Along with the school, we also got a massive complex of playgrounds, basketball courts and a full sized football field with real grass -- that part took almost a year to finish.
While the JHS 109 rep was not good, the JHS 166 school with mostly the same kids - well, probably much more white - was considered one of the best in Brooklyn at the time. There were 16 classes on a grade -- I was in 7-16 -- they reversed the numbers that year - so 7-1 was the tough class. Generally, there were two top level performing classes on each grade -- the school fed into Thomas Jefferson HS -- the only kids who didn't go on to there were the ones who passed the Brooklyn Tech and Stuy tests -- and we were given after school prep for those tests - which I still bombed out on.
Decades later, as even that new at the time white neighborhood began to experience white flight, the poverty in the area increased and the school by the Bloomberg era was considered a failure and charter schools, including the UFT middle school charter (which ultimately failed) were installed and the JHS 166 school was replaced. So the very promising George Gershwin JHS disappeared into history a half century after it began.
Today is the birthday of the composer George Gershwin, born Jacob Gershvin in Brooklyn, New York (1898). He was the middle child in a tight-knit family of recent Russian Jewish immigrants. When his father bought a piano for his brother Ira, George sat right down on the bench and started to play. At 15, he left school to work on Tin Pan Alley as a song plugger, a sort of house musician for the music companies. Gershwin had an ear for arrangement, and before long, he was writing his own songs. His first one earned him just $5, but soon he was turning out hits such as “Swanee,” which sold in the millions.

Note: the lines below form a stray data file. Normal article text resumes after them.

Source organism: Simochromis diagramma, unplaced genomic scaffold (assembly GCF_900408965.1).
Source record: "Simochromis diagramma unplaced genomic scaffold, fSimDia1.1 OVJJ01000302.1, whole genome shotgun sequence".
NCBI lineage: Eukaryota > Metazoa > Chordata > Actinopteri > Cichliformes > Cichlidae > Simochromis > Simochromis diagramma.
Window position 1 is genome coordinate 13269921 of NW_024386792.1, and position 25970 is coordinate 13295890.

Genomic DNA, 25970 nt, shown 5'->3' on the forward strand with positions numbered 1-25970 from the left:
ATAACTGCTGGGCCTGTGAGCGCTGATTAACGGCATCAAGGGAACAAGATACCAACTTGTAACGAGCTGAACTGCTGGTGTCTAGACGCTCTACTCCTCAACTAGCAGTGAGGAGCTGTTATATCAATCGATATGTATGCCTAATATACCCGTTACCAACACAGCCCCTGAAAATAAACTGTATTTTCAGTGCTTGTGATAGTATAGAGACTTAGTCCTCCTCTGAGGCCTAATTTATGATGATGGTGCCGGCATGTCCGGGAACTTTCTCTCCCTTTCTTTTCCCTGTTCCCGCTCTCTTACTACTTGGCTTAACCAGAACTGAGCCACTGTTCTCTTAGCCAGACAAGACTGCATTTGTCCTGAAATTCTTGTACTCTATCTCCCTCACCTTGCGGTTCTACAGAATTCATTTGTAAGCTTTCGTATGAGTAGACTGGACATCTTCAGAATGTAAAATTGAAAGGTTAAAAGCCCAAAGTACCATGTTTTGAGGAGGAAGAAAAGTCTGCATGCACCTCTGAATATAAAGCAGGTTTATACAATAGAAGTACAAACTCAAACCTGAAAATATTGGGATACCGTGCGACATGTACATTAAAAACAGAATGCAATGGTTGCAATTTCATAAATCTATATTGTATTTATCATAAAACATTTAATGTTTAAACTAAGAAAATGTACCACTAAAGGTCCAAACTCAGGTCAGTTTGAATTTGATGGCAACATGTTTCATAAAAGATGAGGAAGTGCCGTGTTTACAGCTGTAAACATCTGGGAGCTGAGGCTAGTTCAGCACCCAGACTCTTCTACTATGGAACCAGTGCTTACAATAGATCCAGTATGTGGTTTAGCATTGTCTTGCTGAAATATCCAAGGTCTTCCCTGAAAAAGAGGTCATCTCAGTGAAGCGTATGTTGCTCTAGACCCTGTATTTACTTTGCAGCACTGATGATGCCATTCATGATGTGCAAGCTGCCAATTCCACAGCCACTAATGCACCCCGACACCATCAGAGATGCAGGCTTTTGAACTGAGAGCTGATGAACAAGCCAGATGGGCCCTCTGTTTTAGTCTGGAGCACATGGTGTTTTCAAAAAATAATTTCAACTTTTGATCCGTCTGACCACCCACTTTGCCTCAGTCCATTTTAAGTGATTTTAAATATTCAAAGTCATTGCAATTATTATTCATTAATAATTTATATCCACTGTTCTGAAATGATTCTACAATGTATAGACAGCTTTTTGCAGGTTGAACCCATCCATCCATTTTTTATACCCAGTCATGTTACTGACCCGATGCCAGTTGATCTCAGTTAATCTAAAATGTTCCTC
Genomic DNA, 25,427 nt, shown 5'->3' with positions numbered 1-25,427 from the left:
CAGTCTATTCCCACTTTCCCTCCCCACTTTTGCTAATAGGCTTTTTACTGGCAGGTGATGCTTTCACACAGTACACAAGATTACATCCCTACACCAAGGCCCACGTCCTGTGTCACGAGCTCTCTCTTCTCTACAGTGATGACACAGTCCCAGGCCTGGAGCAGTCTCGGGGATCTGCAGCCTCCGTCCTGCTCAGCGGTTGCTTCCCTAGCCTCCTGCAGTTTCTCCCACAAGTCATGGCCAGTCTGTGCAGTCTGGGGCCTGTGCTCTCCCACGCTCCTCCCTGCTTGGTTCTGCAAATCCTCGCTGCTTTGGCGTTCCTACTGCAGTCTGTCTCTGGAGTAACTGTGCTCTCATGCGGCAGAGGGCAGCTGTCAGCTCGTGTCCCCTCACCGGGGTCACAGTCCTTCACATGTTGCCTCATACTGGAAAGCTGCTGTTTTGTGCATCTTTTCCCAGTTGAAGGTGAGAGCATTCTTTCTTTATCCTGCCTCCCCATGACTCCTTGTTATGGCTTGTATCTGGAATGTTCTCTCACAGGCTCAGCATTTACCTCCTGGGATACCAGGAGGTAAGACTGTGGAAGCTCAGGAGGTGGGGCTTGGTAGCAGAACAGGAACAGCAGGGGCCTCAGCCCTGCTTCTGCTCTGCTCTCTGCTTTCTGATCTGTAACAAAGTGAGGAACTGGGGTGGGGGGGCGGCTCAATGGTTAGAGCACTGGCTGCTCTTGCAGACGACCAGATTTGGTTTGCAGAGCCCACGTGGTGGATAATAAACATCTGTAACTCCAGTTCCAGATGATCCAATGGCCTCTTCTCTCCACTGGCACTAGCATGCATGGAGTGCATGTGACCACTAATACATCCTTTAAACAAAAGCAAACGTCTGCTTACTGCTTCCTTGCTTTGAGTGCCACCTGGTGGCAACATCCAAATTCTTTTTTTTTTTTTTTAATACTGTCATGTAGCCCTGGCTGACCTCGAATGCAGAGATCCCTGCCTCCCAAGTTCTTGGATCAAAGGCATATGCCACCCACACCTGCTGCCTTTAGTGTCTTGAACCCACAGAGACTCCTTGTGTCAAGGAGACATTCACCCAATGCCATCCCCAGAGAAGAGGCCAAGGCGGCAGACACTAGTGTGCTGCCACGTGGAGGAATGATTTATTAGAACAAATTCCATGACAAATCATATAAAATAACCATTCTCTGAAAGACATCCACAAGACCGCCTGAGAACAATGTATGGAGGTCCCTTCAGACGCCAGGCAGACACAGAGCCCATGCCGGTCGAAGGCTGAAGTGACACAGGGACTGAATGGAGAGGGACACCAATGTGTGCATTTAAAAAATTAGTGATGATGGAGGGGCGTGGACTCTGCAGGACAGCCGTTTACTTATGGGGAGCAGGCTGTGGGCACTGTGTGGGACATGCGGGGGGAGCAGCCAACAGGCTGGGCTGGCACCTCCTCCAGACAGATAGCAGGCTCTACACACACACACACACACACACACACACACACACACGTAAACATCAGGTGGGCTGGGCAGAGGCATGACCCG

Encouraged by this early success, Gershwin partnered with his brother Ira and began composing full Broadway operas. The two produced popular musicals, including Funny Face (1927) and Strike Up the Band! (1930). At the age of 25, Gershwin premiered his “Rhapsody in Blue,” and later “An American in Paris,” which featured accompaniment written for taxi horns. These compositions became orchestral standards. In 1935, he composed his folk-opera, Porgy and Bess, which features such classic songs as “Summertime” and “It Ain’t Necessarily So.” In 1936, at the end of its original run in Washington, D.C., the cast successfully protested segregation at the National Theatre, leading to the venue’s first-ever integrated performance.